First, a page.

It's apalling to me the number of people who are carriers of the jackass gene. After reading comments on both sites, I chose to post this comment on American Soldier's blog. While my words are not nearly as poignant as some of the other commenters, the message is the same.
I’m going to take my turn on the soapbox.
My husband is prior active duty and currently serves in the National Guard. He served one tour in Iraq in ‘05 and we are anticipating, and preparing for, a second tour to begin sometime this summer.
He has a GED. I have two degrees. By no means does this make me better; quite the contrary. We are both successful in our jobs and are great complements to one another as well as those we interact with on a daily basis. In our day to day lives we are pretty much surrounded by people who are just like us. When he puts on his uniform and gathers with his fellow soldiers, they are a brotherhood united by a passion, their country. Their education levels vary from middle grades through PhD but they believe in themselves, each other and stand strong to unite and do as they are called upon to do. It’s their job.
I get chills every time I hear our national anthem and my heart swells with pride. I grieve with families who have lost their loved ones and I pray for those injured to heal and continue the great journey they have begun to follow. I have sent cards and care packages and prayed prayer upon prayer that God will continue to touch and enrich the lives of our soldiers, Marines, sailors, airmen and Guardsmen.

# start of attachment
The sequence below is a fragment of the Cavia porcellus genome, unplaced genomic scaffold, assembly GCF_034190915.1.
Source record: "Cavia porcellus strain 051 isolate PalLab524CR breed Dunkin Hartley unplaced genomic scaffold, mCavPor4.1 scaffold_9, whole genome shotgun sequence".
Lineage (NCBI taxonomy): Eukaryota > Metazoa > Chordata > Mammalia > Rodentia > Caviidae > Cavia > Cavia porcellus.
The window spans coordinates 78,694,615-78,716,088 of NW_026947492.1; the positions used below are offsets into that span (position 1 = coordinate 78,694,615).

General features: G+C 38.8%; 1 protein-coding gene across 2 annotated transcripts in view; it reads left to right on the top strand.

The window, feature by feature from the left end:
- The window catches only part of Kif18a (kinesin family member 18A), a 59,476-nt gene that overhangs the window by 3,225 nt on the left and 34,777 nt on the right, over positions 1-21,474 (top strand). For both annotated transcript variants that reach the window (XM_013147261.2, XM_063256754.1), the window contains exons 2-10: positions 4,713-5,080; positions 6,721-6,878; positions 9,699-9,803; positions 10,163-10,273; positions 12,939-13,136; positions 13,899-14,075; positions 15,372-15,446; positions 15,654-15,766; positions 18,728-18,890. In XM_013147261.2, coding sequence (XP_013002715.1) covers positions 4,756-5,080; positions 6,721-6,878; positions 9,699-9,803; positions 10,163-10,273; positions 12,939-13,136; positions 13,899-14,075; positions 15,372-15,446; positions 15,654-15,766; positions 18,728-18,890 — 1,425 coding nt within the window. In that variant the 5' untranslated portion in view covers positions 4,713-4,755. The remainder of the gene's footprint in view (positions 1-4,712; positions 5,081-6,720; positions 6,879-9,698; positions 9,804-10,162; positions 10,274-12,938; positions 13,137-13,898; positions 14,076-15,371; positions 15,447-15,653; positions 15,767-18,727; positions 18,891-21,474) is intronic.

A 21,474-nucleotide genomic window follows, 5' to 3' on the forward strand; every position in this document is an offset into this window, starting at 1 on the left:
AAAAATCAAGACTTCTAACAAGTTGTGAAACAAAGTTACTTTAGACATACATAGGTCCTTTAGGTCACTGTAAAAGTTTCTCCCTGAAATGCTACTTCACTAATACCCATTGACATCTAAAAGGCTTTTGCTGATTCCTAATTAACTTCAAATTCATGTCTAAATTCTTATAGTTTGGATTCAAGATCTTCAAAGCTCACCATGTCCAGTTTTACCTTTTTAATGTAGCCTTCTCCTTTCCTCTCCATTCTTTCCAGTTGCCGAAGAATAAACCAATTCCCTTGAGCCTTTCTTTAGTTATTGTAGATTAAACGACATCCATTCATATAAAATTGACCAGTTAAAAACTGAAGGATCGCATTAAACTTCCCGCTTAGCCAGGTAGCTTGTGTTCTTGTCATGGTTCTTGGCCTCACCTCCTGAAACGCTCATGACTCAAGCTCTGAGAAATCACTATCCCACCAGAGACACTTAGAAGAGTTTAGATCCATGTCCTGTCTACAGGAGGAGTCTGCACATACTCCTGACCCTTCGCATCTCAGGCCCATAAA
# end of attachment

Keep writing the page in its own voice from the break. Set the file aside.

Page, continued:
Before my husband served his tour in Iraq and I began following stories of service members and their families, I thought I had a valid opinion on the war. After listening to him and others, seeing pictures and meeting these fine people face to face, I realized that the only thing I had was my view from the cheap seats and, friends, you can’t see anything from there.
There is so much more than politics involved and I wish those who spew forth their ill informed opinions would actually take the time to look past what is being presented in newspapers and on television. I can show you the pictures of good. I can tell you stories that will make your heart melt. I can do it. I can do it because I have seen it first hand and lived it and I can do it because I believe in my husband and those who are united and volunteer with him. We were once a great nation and now we are a nation greatly divided. We, as Americans, are supposed to be proud of the land we call home and for the stones laid before us to get here. We are now mocked by others because of our inability to stand behind our leaders and it does not help the morale of our troops one iota. While I understand our innate craving for details and to be in the know, please understand it puts our troops who are working hard on their mission in danger. You don’t put a note on your front door as to where you hide your spare key and where your valuables are so don’t ask for details as to the placement of our troops.